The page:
Posted in | Quantum Physics

More Protons Than Neutrons Have High Momentum in Relatively Neutron-Rich Nuclei

Like dancers swirling on the dance floor with bystanders looking on, protons and neutrons that have briefly paired up inside an atom’s nucleus have a higher-than-average momentum, leaving less energy for non-paired nucleons.

Illustration of Jefferson Lab's CEBAF Large Acceptance Spectrometer (CLAS), along with an event reconstructed from the data. In this experiment, an incident 5-GeV electron scatters from a nucleon (a proton or a neutron) that has briefly paired up with another. As particles flying out of the target enter the CLAS, their paths are bent by a magnet and measured by successive layers of different types of particle detectors. Image courtesy of Jefferson Lab

This phenomenon allows more protons than neutrons to have high momentum in a relatively neutron-rich nuclei, which is contrary to long-accepted theories. Using data from nuclear physics experiments carried out at the Department of Energy's Thomas Jefferson National Accelerator Facility, researchers have shown – for the first time – that this phenomenon exists in nuclei heavier than carbon, including aluminum, iron, and lead.

The Impact

The results of this study show that the Pauli exclusion principle, long used to describe the distribution of protons and neutrons in nuclei, does not accurately describe proton-neutron pairing. These results could change our understanding of the internal structures of systems where these pairings occur, including neutron stars.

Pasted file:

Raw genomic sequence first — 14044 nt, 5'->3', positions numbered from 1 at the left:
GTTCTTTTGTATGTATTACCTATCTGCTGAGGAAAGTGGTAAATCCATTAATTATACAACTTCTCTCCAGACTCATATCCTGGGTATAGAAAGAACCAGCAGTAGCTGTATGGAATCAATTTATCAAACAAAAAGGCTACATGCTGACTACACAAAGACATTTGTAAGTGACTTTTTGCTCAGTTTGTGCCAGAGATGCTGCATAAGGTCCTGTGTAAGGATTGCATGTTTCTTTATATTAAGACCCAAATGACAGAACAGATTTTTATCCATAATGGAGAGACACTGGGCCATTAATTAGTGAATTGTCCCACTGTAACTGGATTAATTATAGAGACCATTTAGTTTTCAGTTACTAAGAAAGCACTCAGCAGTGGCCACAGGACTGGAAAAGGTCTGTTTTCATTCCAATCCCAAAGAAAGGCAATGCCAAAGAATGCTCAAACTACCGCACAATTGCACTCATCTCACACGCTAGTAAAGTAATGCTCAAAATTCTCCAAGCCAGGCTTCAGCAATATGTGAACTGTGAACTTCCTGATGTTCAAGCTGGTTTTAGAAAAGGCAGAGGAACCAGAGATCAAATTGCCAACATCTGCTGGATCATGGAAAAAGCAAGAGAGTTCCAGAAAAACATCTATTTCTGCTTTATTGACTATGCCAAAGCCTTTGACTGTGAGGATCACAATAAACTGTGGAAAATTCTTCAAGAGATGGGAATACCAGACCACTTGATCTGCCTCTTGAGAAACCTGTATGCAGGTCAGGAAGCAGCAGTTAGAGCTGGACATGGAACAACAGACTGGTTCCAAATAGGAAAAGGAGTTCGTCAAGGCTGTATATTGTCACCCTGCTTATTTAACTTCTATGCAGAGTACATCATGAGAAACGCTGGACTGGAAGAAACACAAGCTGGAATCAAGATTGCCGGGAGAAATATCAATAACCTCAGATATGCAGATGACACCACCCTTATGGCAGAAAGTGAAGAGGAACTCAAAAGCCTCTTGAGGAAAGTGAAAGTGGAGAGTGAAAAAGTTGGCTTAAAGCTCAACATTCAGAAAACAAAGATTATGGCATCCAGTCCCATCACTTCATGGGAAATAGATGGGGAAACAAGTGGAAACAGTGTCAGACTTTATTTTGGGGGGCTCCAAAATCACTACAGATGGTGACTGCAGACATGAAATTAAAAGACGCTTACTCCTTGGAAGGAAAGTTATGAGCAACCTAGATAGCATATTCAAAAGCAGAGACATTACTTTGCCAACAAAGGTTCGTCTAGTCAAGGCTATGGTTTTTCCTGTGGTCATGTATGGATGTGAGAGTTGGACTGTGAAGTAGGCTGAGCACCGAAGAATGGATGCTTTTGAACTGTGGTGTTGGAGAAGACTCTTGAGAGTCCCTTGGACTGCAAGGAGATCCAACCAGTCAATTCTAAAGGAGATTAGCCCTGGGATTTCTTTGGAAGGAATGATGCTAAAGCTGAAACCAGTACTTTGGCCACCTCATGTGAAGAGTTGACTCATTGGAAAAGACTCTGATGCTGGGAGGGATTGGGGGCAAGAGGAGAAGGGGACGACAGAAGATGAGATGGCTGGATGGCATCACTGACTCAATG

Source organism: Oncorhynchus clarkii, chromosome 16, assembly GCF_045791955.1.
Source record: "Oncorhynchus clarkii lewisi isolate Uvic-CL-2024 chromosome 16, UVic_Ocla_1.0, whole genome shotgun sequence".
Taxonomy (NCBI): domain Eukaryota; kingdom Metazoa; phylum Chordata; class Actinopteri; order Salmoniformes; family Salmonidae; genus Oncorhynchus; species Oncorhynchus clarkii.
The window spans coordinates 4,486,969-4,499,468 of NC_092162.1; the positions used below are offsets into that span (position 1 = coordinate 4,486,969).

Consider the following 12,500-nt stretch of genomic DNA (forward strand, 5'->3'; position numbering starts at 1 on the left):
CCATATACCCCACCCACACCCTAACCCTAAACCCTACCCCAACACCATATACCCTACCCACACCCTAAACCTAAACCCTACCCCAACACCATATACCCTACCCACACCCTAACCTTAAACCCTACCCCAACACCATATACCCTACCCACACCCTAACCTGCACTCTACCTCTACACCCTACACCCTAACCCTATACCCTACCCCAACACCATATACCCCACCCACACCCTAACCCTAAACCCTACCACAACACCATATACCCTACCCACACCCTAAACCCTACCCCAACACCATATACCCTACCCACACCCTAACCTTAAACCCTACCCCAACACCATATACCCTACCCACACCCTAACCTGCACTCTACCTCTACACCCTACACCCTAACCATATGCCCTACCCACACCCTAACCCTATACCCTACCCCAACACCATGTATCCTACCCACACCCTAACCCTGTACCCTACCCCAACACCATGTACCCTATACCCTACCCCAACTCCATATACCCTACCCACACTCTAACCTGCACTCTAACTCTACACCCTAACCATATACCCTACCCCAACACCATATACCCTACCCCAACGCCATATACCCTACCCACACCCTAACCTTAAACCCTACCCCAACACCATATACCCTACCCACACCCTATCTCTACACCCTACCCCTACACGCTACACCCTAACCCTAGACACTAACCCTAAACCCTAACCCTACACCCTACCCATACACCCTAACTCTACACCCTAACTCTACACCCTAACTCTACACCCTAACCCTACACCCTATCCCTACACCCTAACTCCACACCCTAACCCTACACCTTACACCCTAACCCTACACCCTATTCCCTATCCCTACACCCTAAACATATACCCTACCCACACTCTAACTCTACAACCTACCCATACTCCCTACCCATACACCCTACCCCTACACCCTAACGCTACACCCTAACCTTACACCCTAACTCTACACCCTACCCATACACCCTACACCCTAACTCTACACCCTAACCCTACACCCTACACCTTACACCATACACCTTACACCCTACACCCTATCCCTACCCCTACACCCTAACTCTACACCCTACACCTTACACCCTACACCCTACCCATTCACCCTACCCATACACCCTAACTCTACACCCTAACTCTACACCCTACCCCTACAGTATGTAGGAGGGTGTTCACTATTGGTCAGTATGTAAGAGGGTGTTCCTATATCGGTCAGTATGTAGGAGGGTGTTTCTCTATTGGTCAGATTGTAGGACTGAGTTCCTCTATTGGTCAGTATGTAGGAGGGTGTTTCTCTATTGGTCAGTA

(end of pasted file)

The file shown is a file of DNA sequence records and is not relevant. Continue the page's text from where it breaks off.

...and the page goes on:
Summary

In 2008, researchers obtained direct evidence that protons and neutrons in light nuclei (up to carbon, with six each protons and neutrons) pair up briefly in the nucleus, a phenomenon called a short-range correlation. In this pairing, protons preferred neutrons to other protons by 20 to 1. The protons and neutrons involved in a short-range correlation carry higher momentum than unpaired ones. Now, researchers have extended that result into heavier, neutron-rich nuclei, including aluminum (13p/14n), iron (26p/30n), and lead (82p/126n). They found that in these imbalanced nuclei, the minority protons tended to more likely to be found in a short-range correlation than the majority neutrons. The result comes from an initiative in which data from a completed experiment conducted in 2004 were re-analyzed to look for this phenomenon. It was made possible by the CEBAF Large Acceptance Spectrometer (CLAS) that was used to collect the data. The CLAS detectors almost completely surround an experimental target and can collect more than 2 terabytes of data a day. The result can likely be extended to other imbalanced systems, such as the atoms in ultra-cold atomic gases and in the cores of neutron stars.

Source: http://science.energy.gov/

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